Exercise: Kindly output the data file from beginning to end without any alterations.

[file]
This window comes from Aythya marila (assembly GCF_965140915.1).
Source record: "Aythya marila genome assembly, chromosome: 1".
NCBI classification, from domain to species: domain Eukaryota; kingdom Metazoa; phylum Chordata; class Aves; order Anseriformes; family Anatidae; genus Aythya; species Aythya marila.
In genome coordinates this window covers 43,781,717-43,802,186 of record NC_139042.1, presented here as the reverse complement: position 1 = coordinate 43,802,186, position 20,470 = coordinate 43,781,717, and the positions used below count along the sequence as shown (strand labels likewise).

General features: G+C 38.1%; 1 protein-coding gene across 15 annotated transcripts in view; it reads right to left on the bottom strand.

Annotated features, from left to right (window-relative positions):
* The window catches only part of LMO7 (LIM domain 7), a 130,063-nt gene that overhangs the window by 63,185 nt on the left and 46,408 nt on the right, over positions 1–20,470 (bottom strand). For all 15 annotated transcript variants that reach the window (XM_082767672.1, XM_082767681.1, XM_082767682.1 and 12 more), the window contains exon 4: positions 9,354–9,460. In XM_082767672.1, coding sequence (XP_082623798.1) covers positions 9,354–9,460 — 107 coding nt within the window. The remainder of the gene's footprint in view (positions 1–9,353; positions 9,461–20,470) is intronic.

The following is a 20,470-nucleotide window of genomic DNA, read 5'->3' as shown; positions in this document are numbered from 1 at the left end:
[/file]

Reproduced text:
This window comes from Aythya marila (assembly GCF_965140915.1).
Source record: "Aythya marila genome assembly, chromosome: 1".
NCBI classification, from domain to species: domain Eukaryota; kingdom Metazoa; phylum Chordata; class Aves; order Anseriformes; family Anatidae; genus Aythya; species Aythya marila.
In genome coordinates this window covers 43,781,717-43,802,186 of record NC_139042.1, presented here as the reverse complement: position 1 = coordinate 43,802,186, position 20,470 = coordinate 43,781,717, and the positions used below count along the sequence as shown (strand labels likewise).

General features: G+C 38.1%; 1 protein-coding gene across 15 annotated transcripts in view; it reads right to left on the bottom strand.

Annotated features, from left to right (window-relative positions):
* The window catches only part of LMO7 (LIM domain 7), a 130,063-nt gene that overhangs the window by 63,185 nt on the left and 46,408 nt on the right, over positions 1–20,470 (bottom strand). For all 15 annotated transcript variants that reach the window (XM_082767672.1, XM_082767681.1, XM_082767682.1 and 12 more), the window contains exon 4: positions 9,354–9,460. In XM_082767672.1, coding sequence (XP_082623798.1) covers positions 9,354–9,460 — 107 coding nt within the window. The remainder of the gene's footprint in view (positions 1–9,353; positions 9,461–20,470) is intronic.

The following is a 20,470-nucleotide window of genomic DNA, read 5'->3' as shown; positions in this document are numbered from 1 at the left end: